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    #16
    Originally posted by Sparky831 View Post
    "They won’t be available outside trials for several years, says Bloch." That sounds familiar
    HOC NON PEREO HABEBO FORTIOR ME

    Comment


      #17
      FYI Onward CEO - recent interview
      https://www.youtube.com/watch?v=LM72CfUR4CM

      It's a sales pitch but ... still interesting to hear an update....

      Comment


        #18
        Scott Chesney Discussion with ONWARD CEO Dave Marver

        https://youtu.be/noUxz5Ivi_M
        "Some people say that, the longer you go the better it gets the more you get used to it, I'm actually finding the opposite is true."

        -Christopher Reeve on his Paralysis

        Comment


          #19
          The abstract of the Nature article sounds very wham, bam, this thing actually works. Am I missing something? Maybe we need input from ActionXPotential?

          Comment


            #20
            Any info on whether any of the subjects had horrific spasticity and/or baclofen pumps and/or found their spasticity treated by the stim device? I thought I saw somewhere that participants with high spasticity and/or pumps were excluded.

            Comment


              #21
              Originally posted by Sheri View Post
              The abstract of the Nature article sounds very wham, bam, this thing actually works. Am I missing something? Maybe we need input from ActionXPotential?
              https://www.nature.com/articles/s41591-021-01663-5


              Im assuming you are referencing the Courtine paper that was just released using eStim? This stuff is indeed incredibly exciting. In short, people who have been Asia A for years are regaining some motor and sensory functions immediately after a stimulator is turned on. This appears to be true and reproducible across time and labs now for several years. The extent of return is minimal, with most people being able to have some faint recognition of some kinds of sensation and some very mild movement of the legs. To the best of my knowledge this stuff has been focused primarily on lower limb movement, i do not know where we stand with upper limb stuff.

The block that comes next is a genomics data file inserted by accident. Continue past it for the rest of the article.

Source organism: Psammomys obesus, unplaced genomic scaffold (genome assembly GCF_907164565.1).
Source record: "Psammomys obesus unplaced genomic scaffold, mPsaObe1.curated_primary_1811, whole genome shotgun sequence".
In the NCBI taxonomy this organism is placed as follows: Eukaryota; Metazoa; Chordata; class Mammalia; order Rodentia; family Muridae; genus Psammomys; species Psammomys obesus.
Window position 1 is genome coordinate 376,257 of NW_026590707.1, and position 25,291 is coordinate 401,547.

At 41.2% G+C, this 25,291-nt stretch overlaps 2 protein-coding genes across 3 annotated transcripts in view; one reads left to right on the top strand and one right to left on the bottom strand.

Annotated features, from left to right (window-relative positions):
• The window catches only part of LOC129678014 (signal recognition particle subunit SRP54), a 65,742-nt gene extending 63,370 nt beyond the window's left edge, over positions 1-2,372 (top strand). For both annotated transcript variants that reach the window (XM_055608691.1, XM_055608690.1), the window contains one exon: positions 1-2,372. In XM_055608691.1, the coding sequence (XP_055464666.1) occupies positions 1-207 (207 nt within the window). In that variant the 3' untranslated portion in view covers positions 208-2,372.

What has been the case with electrical stimulation is that upon turning on the machine, movement is minimal, but this seems to be sufficient for an extensive rehabilitation period to be able to build up the muscles and neural circuits enough to make some very significant progress. The paper that Courtine just published attempted to improve the efficiency of this entire process by targeting a more appropriate region of the cord, in a more appropriate way. The specifics of this stuff is very, very complicated and way over my head, it would take an electrophysiologist to break down the technical details. I dont think that is necessary for the conversation though. In short, the modest adaptations made was efficient enough to allow consciously driven stepping behaviors on day 1 of turning on the stimulators, which is a benchmark only achieved after extensive rehabilitation from prior stimulation paradigms. The types of stepping on day 1 were body weight supported, with upwards of 80% of the body weight being suspended by a harness. They put individuals through 5-months of extensive rehab while using the stimulators to enhance function and each participant was able to take steps with walkers, regain trunk support, walk up stairs etc.. now we are not talking walking like normal, but going from Asia A for years to this is about as close to a miracle as it comes. One other caveat that is not meant to take away from the findings but provide realistic expectations is that the stimulation paradigms were unique for each modality of function. i.e. walking was a different form of stimulation than standing, which was different from walking up stairs. Participants switched back and forth from different pre-programmed modalities depending on the task at hand using a custom interface designed for ease of use, but was as quick as pushing a button.